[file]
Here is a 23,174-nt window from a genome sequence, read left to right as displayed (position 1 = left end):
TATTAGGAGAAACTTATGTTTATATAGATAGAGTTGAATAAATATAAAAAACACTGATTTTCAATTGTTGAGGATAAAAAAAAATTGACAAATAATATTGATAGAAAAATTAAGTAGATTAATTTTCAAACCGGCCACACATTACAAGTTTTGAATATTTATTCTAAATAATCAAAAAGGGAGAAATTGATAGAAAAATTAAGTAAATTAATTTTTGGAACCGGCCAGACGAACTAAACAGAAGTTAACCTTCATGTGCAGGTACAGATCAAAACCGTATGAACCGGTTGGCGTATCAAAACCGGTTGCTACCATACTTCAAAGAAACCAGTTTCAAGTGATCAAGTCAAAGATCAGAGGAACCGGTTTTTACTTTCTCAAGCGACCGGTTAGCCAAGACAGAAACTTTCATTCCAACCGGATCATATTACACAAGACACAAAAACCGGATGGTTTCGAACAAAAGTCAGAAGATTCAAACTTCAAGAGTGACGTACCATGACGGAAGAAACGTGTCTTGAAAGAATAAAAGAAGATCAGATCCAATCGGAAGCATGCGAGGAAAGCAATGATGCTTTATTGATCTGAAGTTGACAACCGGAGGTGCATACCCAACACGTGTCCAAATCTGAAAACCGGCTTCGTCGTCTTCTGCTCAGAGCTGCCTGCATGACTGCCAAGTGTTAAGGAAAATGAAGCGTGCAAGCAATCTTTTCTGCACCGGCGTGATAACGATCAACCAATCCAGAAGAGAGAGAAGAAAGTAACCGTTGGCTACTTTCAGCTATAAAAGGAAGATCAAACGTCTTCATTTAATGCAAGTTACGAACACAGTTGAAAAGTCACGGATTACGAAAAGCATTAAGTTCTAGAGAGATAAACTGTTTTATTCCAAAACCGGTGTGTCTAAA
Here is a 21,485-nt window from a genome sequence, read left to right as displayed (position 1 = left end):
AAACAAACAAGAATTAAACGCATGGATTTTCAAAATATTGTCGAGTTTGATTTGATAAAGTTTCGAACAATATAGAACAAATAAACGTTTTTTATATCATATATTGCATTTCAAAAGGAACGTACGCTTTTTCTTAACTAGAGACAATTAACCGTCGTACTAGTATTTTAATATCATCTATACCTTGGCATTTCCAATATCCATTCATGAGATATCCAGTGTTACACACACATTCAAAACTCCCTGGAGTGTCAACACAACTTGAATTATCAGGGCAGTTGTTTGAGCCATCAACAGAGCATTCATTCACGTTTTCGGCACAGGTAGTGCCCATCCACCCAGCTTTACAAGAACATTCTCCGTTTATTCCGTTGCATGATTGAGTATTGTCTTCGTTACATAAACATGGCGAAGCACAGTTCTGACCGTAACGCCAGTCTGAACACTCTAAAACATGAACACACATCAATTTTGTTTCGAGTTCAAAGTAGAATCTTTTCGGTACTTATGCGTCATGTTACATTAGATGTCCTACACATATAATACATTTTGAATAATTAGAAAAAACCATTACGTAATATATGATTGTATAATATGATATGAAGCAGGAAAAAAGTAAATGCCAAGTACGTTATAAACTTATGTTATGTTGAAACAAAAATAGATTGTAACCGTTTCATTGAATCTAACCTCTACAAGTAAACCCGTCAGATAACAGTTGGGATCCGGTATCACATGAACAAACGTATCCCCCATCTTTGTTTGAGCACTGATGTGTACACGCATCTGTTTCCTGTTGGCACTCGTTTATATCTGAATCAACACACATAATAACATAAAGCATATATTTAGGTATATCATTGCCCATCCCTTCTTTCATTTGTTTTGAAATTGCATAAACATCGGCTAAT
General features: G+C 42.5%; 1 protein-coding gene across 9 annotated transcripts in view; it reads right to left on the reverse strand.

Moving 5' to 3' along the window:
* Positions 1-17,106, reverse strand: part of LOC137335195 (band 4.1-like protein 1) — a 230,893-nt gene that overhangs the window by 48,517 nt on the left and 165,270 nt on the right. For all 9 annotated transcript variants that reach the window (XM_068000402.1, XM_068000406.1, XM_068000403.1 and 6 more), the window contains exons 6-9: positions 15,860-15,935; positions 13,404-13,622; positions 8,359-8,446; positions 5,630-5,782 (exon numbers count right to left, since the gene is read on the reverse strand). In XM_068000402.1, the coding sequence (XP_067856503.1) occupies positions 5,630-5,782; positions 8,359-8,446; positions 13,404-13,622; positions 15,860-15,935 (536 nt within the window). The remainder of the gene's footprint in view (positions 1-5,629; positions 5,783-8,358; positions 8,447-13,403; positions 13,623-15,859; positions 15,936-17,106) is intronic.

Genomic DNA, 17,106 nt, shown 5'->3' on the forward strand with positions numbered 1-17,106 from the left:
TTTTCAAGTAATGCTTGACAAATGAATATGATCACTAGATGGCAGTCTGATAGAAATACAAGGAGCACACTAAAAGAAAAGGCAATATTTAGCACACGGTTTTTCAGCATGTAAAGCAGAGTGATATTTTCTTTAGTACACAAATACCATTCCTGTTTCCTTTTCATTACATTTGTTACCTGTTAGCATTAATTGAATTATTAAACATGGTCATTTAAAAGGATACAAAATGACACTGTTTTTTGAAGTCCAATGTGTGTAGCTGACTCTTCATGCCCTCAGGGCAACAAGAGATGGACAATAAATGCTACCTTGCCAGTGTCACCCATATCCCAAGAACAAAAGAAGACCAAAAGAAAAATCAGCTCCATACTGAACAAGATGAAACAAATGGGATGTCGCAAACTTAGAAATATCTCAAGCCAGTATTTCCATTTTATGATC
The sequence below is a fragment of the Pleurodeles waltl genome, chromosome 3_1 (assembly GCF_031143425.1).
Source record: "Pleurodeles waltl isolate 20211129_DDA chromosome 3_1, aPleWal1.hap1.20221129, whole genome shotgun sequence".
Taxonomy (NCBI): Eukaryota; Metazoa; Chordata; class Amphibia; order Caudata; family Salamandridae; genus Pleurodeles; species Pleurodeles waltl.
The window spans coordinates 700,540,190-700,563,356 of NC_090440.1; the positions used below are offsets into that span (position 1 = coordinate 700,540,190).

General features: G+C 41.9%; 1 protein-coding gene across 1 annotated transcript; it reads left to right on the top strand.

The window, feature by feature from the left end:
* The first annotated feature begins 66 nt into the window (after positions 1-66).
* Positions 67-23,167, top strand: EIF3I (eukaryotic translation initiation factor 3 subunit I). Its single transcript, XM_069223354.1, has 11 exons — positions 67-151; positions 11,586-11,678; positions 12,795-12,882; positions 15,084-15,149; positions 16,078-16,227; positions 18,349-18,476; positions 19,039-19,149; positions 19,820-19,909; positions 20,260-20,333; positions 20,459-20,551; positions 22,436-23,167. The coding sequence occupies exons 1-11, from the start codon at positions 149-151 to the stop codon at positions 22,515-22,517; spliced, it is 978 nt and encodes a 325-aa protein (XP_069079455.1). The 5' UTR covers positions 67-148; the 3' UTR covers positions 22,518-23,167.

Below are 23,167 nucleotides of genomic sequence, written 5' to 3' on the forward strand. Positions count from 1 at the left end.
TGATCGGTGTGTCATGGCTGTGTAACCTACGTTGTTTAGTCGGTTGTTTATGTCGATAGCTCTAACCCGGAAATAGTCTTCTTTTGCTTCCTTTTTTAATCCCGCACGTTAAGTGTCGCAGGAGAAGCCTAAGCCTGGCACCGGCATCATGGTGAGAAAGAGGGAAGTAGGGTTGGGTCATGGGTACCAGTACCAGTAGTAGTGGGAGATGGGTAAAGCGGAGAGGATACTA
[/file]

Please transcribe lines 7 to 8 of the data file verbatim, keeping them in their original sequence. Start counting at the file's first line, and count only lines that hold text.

* Positions 1-17,106, reverse strand: part of LOC137335195 (band 4.1-like protein 1) — a 230,893-nt gene that overhangs the window by 48,517 nt on the left and 165,270 nt on the right. For all 9 annotated transcript variants that reach the window (XM_068000402.1, XM_068000406.1, XM_068000403.1 and 6 more), the window contains exons 6-9: positions 15,860-15,935; positions 13,404-13,622; positions 8,359-8,446; positions 5,630-5,782 (exon numbers count right to left, since the gene is read on the reverse strand). In XM_068000402.1, the coding sequence (XP_067856503.1) occupies positions 5,630-5,782; positions 8,359-8,446; positions 13,404-13,622; positions 15,860-15,935 (536 nt within the window). The remainder of the gene's footprint in view (positions 1-5,629; positions 5,783-8,358; positions 8,447-13,403; positions 13,623-15,859; positions 15,936-17,106) is intronic.

Genomic DNA, 17,106 nt, shown 5'->3' on the forward strand with positions numbered 1-17,106 from the left: